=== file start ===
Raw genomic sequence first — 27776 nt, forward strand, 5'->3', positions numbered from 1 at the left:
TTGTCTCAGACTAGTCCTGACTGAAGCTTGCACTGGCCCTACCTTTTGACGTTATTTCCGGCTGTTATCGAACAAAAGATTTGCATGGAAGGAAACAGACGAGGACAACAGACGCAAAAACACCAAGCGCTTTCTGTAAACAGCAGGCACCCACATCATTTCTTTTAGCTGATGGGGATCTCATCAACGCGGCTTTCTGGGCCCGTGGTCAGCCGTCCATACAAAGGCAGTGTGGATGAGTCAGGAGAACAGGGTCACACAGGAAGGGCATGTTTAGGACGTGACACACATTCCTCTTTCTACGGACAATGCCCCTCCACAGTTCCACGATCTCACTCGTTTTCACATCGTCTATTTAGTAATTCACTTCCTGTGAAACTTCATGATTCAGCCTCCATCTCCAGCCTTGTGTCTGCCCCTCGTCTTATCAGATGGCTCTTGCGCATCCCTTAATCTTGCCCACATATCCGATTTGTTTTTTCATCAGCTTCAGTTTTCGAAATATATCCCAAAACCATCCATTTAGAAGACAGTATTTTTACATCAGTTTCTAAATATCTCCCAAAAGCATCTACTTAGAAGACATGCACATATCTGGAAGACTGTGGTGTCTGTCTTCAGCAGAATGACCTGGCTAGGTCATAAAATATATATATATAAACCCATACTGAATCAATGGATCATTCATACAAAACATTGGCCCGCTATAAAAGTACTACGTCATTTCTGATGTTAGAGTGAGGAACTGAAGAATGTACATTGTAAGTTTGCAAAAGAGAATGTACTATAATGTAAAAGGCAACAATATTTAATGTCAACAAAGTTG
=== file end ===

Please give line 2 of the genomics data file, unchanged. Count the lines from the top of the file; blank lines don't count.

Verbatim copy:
TTGTCTCAGACTAGTCCTGACTGAAGCTTGCACTGGCCCTACCTTTTGACGTTATTTCCGGCTGTTATCGAACAAAAGATTTGCATGGAAGGAAACAGACGAGGACAACAGACGCAAAAACACCAAGCGCTTTCTGTAAACAGCAGGCACCCACATCATTTCTTTTAGCTGATGGGGATCTCATCAACGCGGCTTTCTGGGCCCGTGGTCAGCCGTCCATACAAAGGCAGTGTGGATGAGTCAGGAGAACAGGGTCACACAGGAAGGGCATGTTTAGGACGTGACACACATTCCTCTTTCTACGGACAATGCCCCTCCACAGTTCCACGATCTCACTCGTTTTCACATCGTCTATTTAGTAATTCACTTCCTGTGAAACTTCATGATTCAGCCTCCATCTCCAGCCTTGTGTCTGCCCCTCGTCTTATCAGATGGCTCTTGCGCATCCCTTAATCTTGCCCACATATCCGATTTGTTTTTTCATCAGCTTCAGTTTTCGAAATATATCCCAAAACCATCCATTTAGAAGACAGTATTTTTACATCAGTTTCTAAATATCTCCCAAAAGCATCTACTTAGAAGACATGCACATATCTGGAAGACTGTGGTGTCTGTCTTCAGCAGAATGACCTGGCTAGGTCATAAAATATATATATATAAACCCATACTGAATCAATGGATCATTCATACAAAACATTGGCCCGCTATAAAAGTACTACGTCATTTCTGATGTTAGAGTGAGGAACTGAAGAATGTACATTGTAAGTTTGCAAAAGAGAATGTACTATAATGTAAAAGGCAACAATATTTAATGTCAACAAAGTTG